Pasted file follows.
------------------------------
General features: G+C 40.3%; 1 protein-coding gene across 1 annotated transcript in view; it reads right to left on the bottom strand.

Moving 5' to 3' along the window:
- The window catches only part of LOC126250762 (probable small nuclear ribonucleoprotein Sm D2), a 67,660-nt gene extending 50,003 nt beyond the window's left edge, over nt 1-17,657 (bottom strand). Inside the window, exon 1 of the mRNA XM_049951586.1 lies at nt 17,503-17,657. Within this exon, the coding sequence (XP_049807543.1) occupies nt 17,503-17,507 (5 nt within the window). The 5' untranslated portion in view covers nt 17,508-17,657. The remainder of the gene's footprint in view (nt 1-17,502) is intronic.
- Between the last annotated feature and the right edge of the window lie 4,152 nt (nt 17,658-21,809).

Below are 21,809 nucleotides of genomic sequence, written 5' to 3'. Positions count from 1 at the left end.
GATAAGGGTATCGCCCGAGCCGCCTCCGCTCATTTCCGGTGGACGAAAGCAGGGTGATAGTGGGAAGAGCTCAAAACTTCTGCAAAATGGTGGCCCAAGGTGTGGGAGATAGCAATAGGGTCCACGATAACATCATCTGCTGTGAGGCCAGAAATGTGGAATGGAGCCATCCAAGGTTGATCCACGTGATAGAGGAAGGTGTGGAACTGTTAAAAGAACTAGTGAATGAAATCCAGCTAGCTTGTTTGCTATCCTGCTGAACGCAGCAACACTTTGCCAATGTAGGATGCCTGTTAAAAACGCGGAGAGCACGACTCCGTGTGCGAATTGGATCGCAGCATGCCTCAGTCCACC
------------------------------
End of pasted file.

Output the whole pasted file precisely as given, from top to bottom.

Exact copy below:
General features: G+C 40.3%; 1 protein-coding gene across 1 annotated transcript in view; it reads right to left on the bottom strand.

Moving 5' to 3' along the window:
- The window catches only part of LOC126250762 (probable small nuclear ribonucleoprotein Sm D2), a 67,660-nt gene extending 50,003 nt beyond the window's left edge, over nt 1-17,657 (bottom strand). Inside the window, exon 1 of the mRNA XM_049951586.1 lies at nt 17,503-17,657. Within this exon, the coding sequence (XP_049807543.1) occupies nt 17,503-17,507 (5 nt within the window). The 5' untranslated portion in view covers nt 17,508-17,657. The remainder of the gene's footprint in view (nt 1-17,502) is intronic.
- Between the last annotated feature and the right edge of the window lie 4,152 nt (nt 17,658-21,809).

Below are 21,809 nucleotides of genomic sequence, written 5' to 3'. Positions count from 1 at the left end.
GATAAGGGTATCGCCCGAGCCGCCTCCGCTCATTTCCGGTGGACGAAAGCAGGGTGATAGTGGGAAGAGCTCAAAACTTCTGCAAAATGGTGGCCCAAGGTGTGGGAGATAGCAATAGGGTCCACGATAACATCATCTGCTGTGAGGCCAGAAATGTGGAATGGAGCCATCCAAGGTTGATCCACGTGATAGAGGAAGGTGTGGAACTGTTAAAAGAACTAGTGAATGAAATCCAGCTAGCTTGTTTGCTATCCTGCTGAACGCAGCAACACTTTGCCAATGTAGGATGCCTGTTAAAAACGCGGAGAGCACGACTCCGTGTGCGAATTGGATCGCAGCATGCCTCAGTCCACC